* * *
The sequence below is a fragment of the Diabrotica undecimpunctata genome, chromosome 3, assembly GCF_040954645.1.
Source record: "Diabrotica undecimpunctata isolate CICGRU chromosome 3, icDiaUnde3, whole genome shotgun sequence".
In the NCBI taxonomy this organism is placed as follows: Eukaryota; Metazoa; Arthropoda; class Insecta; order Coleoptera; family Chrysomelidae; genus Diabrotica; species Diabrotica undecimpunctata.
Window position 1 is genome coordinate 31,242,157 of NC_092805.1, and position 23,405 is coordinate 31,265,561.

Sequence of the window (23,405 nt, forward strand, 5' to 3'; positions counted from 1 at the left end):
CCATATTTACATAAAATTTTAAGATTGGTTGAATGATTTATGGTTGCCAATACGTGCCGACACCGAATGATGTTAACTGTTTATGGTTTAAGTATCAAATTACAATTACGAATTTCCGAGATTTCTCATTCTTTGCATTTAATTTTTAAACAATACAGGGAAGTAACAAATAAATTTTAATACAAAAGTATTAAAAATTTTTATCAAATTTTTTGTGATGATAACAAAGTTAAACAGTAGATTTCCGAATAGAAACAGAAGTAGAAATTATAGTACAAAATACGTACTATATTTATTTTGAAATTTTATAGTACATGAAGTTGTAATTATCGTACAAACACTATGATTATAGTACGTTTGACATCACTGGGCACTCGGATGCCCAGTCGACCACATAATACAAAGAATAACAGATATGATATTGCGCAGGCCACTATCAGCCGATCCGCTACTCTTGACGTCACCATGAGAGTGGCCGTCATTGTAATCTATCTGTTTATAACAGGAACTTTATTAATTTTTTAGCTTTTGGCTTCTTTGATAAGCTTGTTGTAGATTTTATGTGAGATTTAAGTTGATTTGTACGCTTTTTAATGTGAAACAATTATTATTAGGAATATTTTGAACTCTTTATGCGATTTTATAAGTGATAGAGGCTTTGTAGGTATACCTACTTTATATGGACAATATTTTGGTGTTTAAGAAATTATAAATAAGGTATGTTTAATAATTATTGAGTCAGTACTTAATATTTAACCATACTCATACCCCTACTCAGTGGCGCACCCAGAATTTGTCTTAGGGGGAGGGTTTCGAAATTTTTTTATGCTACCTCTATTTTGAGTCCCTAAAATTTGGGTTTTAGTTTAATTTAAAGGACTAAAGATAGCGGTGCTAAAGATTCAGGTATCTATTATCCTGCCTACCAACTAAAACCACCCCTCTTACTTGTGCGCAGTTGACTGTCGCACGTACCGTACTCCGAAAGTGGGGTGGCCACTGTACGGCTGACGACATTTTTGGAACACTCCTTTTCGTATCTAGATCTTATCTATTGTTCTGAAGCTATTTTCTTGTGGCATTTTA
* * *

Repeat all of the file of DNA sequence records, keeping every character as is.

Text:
The sequence below is a fragment of the Diabrotica undecimpunctata genome, chromosome 3, assembly GCF_040954645.1.
Source record: "Diabrotica undecimpunctata isolate CICGRU chromosome 3, icDiaUnde3, whole genome shotgun sequence".
In the NCBI taxonomy this organism is placed as follows: Eukaryota; Metazoa; Arthropoda; class Insecta; order Coleoptera; family Chrysomelidae; genus Diabrotica; species Diabrotica undecimpunctata.
Window position 1 is genome coordinate 31,242,157 of NC_092805.1, and position 23,405 is coordinate 31,265,561.

Sequence of the window (23,405 nt, forward strand, 5' to 3'; positions counted from 1 at the left end):
CCATATTTACATAAAATTTTAAGATTGGTTGAATGATTTATGGTTGCCAATACGTGCCGACACCGAATGATGTTAACTGTTTATGGTTTAAGTATCAAATTACAATTACGAATTTCCGAGATTTCTCATTCTTTGCATTTAATTTTTAAACAATACAGGGAAGTAACAAATAAATTTTAATACAAAAGTATTAAAAATTTTTATCAAATTTTTTGTGATGATAACAAAGTTAAACAGTAGATTTCCGAATAGAAACAGAAGTAGAAATTATAGTACAAAATACGTACTATATTTATTTTGAAATTTTATAGTACATGAAGTTGTAATTATCGTACAAACACTATGATTATAGTACGTTTGACATCACTGGGCACTCGGATGCCCAGTCGACCACATAATACAAAGAATAACAGATATGATATTGCGCAGGCCACTATCAGCCGATCCGCTACTCTTGACGTCACCATGAGAGTGGCCGTCATTGTAATCTATCTGTTTATAACAGGAACTTTATTAATTTTTTAGCTTTTGGCTTCTTTGATAAGCTTGTTGTAGATTTTATGTGAGATTTAAGTTGATTTGTACGCTTTTTAATGTGAAACAATTATTATTAGGAATATTTTGAACTCTTTATGCGATTTTATAAGTGATAGAGGCTTTGTAGGTATACCTACTTTATATGGACAATATTTTGGTGTTTAAGAAATTATAAATAAGGTATGTTTAATAATTATTGAGTCAGTACTTAATATTTAACCATACTCATACCCCTACTCAGTGGCGCACCCAGAATTTGTCTTAGGGGGAGGGTTTCGAAATTTTTTTATGCTACCTCTATTTTGAGTCCCTAAAATTTGGGTTTTAGTTTAATTTAAAGGACTAAAGATAGCGGTGCTAAAGATTCAGGTATCTATTATCCTGCCTACCAACTAAAACCACCCCTCTTACTTGTGCGCAGTTGACTGTCGCACGTACCGTACTCCGAAAGTGGGGTGGCCACTGTACGGCTGACGACATTTTTGGAACACTCCTTTTCGTATCTAGATCTTATCTATTGTTCTGAAGCTATTTTCTTGTGGCATTTTA